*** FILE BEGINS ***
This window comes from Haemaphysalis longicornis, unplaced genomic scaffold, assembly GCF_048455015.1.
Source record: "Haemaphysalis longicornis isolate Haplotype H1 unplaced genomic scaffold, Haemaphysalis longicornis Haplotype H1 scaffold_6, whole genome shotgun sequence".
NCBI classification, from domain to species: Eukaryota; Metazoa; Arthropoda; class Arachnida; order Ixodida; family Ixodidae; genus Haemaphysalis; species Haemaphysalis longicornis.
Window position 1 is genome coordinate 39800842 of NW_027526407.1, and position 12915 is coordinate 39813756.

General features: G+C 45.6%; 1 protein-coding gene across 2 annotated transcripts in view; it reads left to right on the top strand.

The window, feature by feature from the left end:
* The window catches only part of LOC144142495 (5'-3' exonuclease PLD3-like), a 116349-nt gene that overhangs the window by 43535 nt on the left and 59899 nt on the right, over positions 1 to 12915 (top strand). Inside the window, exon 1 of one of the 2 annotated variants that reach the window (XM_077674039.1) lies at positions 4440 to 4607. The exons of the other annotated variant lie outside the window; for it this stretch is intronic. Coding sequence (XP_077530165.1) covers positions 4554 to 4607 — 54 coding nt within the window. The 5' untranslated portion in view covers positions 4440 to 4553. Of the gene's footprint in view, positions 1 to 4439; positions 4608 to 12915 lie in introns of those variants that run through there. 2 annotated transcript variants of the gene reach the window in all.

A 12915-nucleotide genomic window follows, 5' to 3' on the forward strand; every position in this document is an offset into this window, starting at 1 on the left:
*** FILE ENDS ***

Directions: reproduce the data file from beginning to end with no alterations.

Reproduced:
This window comes from Haemaphysalis longicornis, unplaced genomic scaffold, assembly GCF_048455015.1.
Source record: "Haemaphysalis longicornis isolate Haplotype H1 unplaced genomic scaffold, Haemaphysalis longicornis Haplotype H1 scaffold_6, whole genome shotgun sequence".
NCBI classification, from domain to species: Eukaryota; Metazoa; Arthropoda; class Arachnida; order Ixodida; family Ixodidae; genus Haemaphysalis; species Haemaphysalis longicornis.
Window position 1 is genome coordinate 39800842 of NW_027526407.1, and position 12915 is coordinate 39813756.

General features: G+C 45.6%; 1 protein-coding gene across 2 annotated transcripts in view; it reads left to right on the top strand.

The window, feature by feature from the left end:
* The window catches only part of LOC144142495 (5'-3' exonuclease PLD3-like), a 116349-nt gene that overhangs the window by 43535 nt on the left and 59899 nt on the right, over positions 1 to 12915 (top strand). Inside the window, exon 1 of one of the 2 annotated variants that reach the window (XM_077674039.1) lies at positions 4440 to 4607. The exons of the other annotated variant lie outside the window; for it this stretch is intronic. Coding sequence (XP_077530165.1) covers positions 4554 to 4607 — 54 coding nt within the window. The 5' untranslated portion in view covers positions 4440 to 4553. Of the gene's footprint in view, positions 1 to 4439; positions 4608 to 12915 lie in introns of those variants that run through there. 2 annotated transcript variants of the gene reach the window in all.

A 12915-nucleotide genomic window follows, 5' to 3' on the forward strand; every position in this document is an offset into this window, starting at 1 on the left: